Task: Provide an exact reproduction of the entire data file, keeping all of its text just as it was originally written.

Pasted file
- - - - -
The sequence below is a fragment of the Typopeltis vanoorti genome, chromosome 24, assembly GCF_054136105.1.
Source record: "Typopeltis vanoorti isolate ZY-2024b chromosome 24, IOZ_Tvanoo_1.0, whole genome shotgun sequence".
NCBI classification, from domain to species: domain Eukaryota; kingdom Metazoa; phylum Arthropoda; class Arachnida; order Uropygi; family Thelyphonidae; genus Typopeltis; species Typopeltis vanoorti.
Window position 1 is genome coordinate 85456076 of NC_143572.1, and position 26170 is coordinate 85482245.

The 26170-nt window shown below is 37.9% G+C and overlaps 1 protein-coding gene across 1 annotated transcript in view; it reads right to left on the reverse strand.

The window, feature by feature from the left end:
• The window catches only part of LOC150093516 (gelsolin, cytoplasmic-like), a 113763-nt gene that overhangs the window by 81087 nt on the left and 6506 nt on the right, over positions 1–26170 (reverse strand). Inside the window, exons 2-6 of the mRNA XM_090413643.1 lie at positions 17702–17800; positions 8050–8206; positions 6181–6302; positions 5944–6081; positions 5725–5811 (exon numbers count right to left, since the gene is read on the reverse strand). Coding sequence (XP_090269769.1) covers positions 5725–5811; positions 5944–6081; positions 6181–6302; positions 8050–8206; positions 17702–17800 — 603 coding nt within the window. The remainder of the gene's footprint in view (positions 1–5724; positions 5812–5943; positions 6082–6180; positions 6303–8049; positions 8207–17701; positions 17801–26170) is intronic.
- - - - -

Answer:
The sequence below is a fragment of the Typopeltis vanoorti genome, chromosome 24, assembly GCF_054136105.1.
Source record: "Typopeltis vanoorti isolate ZY-2024b chromosome 24, IOZ_Tvanoo_1.0, whole genome shotgun sequence".
NCBI classification, from domain to species: domain Eukaryota; kingdom Metazoa; phylum Arthropoda; class Arachnida; order Uropygi; family Thelyphonidae; genus Typopeltis; species Typopeltis vanoorti.
Window position 1 is genome coordinate 85456076 of NC_143572.1, and position 26170 is coordinate 85482245.

The 26170-nt window shown below is 37.9% G+C and overlaps 1 protein-coding gene across 1 annotated transcript in view; it reads right to left on the reverse strand.

The window, feature by feature from the left end:
• The window catches only part of LOC150093516 (gelsolin, cytoplasmic-like), a 113763-nt gene that overhangs the window by 81087 nt on the left and 6506 nt on the right, over positions 1–26170 (reverse strand). Inside the window, exons 2-6 of the mRNA XM_090413643.1 lie at positions 17702–17800; positions 8050–8206; positions 6181–6302; positions 5944–6081; positions 5725–5811 (exon numbers count right to left, since the gene is read on the reverse strand). Coding sequence (XP_090269769.1) covers positions 5725–5811; positions 5944–6081; positions 6181–6302; positions 8050–8206; positions 17702–17800 — 603 coding nt within the window. The remainder of the gene's footprint in view (positions 1–5724; positions 5812–5943; positions 6082–6180; positions 6303–8049; positions 8207–17701; positions 17801–26170) is intronic.